On Pentecost we sang that beautiful Taizé chant, Veni Sancte Spiritus, or, “Come Holy Spirit.” The Holy Spirit is always present and always available to us, but we only seem to be able to interact with the Holy Spirit by invitation. We thank God; we praise God; we offer our love; and we invite the Holy Spirit into our hearts, our lives, and our relationships.
I suppose this isn’t really all that mysterious. After all, we invite the people we love into our lives. Think about how a truly loving relationship, be it a friendship or a marriage, develops: first we invite the person to do something together. After little steps of getting to know each other, we choose, or invite one another to go deeper. In some cases, we eventually choose to make a commitment. However a relationship develops, we have to be open to the other, invite them more deeply into our life, and risk vulnerability and trust. That same process of invitation that leads to relationship is at work in the church.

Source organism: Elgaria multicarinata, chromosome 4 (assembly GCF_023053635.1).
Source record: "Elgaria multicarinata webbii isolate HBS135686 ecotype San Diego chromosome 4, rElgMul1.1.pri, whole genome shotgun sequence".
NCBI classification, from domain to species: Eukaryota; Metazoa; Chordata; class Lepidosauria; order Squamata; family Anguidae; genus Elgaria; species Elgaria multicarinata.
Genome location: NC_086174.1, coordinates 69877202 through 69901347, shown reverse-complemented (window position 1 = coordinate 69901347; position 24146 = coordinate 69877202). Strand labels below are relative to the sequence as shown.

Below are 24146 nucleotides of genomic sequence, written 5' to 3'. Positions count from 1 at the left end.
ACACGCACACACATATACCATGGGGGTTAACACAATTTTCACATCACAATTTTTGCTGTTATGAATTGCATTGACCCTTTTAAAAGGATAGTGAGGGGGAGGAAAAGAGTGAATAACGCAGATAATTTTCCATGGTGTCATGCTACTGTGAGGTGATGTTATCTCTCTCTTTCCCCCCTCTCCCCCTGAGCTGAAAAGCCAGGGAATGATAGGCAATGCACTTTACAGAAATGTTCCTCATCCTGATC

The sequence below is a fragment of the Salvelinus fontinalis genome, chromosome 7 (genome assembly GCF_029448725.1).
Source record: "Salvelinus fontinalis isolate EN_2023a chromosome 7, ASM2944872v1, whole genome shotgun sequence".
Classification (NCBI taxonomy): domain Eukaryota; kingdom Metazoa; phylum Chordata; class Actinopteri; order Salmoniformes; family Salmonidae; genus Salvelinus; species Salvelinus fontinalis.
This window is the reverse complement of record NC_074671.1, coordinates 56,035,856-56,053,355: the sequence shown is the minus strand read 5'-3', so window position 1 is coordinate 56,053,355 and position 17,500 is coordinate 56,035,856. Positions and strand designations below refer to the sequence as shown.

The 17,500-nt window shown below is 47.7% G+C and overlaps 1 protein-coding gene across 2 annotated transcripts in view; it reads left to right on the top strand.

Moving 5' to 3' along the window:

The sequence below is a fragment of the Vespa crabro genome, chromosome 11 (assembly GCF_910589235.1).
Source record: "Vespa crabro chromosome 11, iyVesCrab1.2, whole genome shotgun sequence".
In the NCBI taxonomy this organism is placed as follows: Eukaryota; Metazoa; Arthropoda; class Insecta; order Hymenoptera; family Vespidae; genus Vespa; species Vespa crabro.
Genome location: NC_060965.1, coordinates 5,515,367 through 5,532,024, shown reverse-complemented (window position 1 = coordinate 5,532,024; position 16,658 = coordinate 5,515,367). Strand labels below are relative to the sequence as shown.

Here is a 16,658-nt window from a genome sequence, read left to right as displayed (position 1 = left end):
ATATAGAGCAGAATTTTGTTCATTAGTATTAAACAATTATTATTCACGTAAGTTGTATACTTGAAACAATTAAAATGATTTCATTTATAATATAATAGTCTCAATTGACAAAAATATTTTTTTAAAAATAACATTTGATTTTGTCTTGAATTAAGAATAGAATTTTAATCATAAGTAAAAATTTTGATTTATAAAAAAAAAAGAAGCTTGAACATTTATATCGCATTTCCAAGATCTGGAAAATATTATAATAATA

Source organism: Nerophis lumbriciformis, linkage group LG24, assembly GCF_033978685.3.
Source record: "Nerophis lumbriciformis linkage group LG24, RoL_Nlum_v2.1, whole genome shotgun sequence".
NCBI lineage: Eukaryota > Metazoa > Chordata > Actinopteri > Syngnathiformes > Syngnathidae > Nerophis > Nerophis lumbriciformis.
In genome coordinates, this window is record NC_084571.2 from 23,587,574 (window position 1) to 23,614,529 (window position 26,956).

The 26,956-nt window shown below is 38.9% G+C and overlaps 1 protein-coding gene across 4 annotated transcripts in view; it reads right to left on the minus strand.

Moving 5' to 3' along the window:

The Holy Spirit works in community and in relationships to guide us and teach us and to give us strength and courage. The Holy Spirit works through people, and often not the people we expect. One of the most important values of inviting new people into our community and congregation is to open us to new encounters with the Holy Spirit. We hope that we have much to offer the people who come to our church, but we also know that God will work through them. And so, invitation becomes a basic practice of spiritual growth for Christian community. Not only do we pray for the Holy Spirit, we pray for new people to come among us, to surprise and delight and challenge us as God continues the work of transformation through the communion of the Holy Spirit.
Come Holy Spirit.
Yours in Christ,